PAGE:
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Port Placement in Robotic Urologic Surgery

  • Chad R. Ritch
  • Ketan K. BadaniEmail author
Chapter

Abstract

In 2001, the da Vinci Surgical System (Intuitive Surgical, Inc., Sunnyvale, CA) was approved for use in urology (www.fda.gov) and the technological improvements have translated to a paradigm shift, especially in the field of urologic oncology. Robotic-assisted laparoscopic prostatectomy (RALP) has quickly become the minimally invasive surgical procedure of choice at most centers of excellence and robotic-assisted laparoscopic radical and partial nephrectomy (RALPN/RALN) and cystectomy (RALC) are also increasing in numbers. The impetus for the robotic approach to surgical management is based on a combined need for minimally invasive treatment with optimal surgical outcomes. Historically, conventional laparoscopy has been at the forefront of minimally invasive surgical technique and the fundamental principles of robotic surgery are founded upon those used in laparoscopic surgery. However, the advanced technology utilized in robotics has required modifications of these techniques to capitalize on the enhanced capabilities of robotic surgery. Whereas laparoscopic surgery is limited by counterintuitive movement, 2D visualization, and a decreased range of motion, robotic surgery offers 3D visualization, seven degrees of freedom, and is a natural reflection of the surgeon’s movement. Robotic surgery therefore offers enhanced capabilities for visualization, surgical dexterity, and exposure to the surgical field but these are ultimately dependent on the proper placement of the ports used for access. This chapter will provide a comprehensive overview of the standard techniques for access and port placement in a number of major robotic urologic procedures focusing on the nuances of prostate, renal, bladder, and female robotic urologic surgery.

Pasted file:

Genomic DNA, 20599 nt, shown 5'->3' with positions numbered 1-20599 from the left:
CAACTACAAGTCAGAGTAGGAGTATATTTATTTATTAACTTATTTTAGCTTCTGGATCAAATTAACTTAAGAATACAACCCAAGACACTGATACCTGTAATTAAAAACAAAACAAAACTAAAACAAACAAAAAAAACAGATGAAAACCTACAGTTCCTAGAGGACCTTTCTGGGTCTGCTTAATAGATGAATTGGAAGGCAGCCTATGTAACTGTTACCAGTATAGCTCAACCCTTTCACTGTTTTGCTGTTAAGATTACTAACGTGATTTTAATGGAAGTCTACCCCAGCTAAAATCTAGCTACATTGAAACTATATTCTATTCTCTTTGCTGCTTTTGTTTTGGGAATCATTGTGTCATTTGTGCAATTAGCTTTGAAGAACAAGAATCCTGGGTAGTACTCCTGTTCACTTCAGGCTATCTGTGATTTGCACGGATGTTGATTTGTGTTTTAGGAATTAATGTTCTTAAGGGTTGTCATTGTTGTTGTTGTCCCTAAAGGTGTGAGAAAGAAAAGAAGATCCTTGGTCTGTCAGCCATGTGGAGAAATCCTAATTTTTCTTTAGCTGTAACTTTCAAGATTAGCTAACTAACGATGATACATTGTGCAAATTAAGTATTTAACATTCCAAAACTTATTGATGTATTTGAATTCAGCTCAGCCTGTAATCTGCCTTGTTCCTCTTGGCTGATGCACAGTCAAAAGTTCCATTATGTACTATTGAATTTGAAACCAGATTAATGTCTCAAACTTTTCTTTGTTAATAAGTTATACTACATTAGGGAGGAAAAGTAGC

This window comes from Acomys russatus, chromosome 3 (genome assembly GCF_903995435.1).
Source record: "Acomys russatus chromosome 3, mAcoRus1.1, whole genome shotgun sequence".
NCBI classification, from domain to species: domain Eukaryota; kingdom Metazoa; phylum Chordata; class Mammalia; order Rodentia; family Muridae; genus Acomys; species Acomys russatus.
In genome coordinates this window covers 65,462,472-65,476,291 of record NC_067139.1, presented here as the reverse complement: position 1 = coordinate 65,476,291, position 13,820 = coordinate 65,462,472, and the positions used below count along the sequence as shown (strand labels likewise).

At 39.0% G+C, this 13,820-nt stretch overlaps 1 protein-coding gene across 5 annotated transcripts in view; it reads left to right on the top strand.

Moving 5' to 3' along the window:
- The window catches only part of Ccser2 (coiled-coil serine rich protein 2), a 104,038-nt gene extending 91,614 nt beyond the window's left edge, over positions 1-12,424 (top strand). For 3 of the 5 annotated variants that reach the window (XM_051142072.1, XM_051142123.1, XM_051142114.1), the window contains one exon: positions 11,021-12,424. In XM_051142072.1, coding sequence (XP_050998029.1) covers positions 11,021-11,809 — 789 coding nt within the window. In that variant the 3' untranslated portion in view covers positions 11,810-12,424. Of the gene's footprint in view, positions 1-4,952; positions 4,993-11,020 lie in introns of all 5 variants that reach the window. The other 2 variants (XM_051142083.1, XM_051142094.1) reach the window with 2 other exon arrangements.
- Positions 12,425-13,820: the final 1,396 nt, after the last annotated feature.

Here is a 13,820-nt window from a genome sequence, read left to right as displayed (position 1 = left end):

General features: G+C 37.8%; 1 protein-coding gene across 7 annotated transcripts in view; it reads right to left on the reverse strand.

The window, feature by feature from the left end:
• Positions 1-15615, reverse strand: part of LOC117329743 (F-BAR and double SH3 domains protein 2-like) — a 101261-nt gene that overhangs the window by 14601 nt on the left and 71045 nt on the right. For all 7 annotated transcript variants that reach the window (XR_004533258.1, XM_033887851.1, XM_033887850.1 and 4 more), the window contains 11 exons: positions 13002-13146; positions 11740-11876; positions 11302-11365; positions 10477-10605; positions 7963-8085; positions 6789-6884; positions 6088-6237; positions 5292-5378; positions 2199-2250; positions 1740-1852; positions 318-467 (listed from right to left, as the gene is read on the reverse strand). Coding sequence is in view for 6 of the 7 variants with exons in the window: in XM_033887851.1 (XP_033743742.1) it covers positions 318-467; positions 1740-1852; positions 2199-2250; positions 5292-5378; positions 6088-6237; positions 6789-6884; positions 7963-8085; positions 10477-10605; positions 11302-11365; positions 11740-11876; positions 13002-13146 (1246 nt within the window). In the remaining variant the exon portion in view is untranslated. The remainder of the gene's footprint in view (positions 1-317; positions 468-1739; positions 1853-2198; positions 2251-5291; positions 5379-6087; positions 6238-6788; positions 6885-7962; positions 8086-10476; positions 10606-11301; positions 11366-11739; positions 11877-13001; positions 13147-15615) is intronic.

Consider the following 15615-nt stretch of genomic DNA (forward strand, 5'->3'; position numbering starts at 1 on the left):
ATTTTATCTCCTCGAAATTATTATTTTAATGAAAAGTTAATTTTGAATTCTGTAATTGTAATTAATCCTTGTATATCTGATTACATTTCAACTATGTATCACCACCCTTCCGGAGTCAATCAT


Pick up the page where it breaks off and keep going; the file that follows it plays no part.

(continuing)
Keywords

Robotic Surgery Partial Nephrectomy Rectus Muscle Anterior Superior Iliac Spine Veress Needle 
These keywords were added by machine and not by the authors. This process is experimental and the keywords may be updated as the learning algorithm improves.

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Copyright information

© Springer London 2011

Authors and Affiliations

  1. 1.Department of UrologyColumbia University Medical Center – New York PresbyterianNew YorkUSA
  2. 2.Columbia University Medical Center/NY Presbyterian HospitalNew YorkUSA

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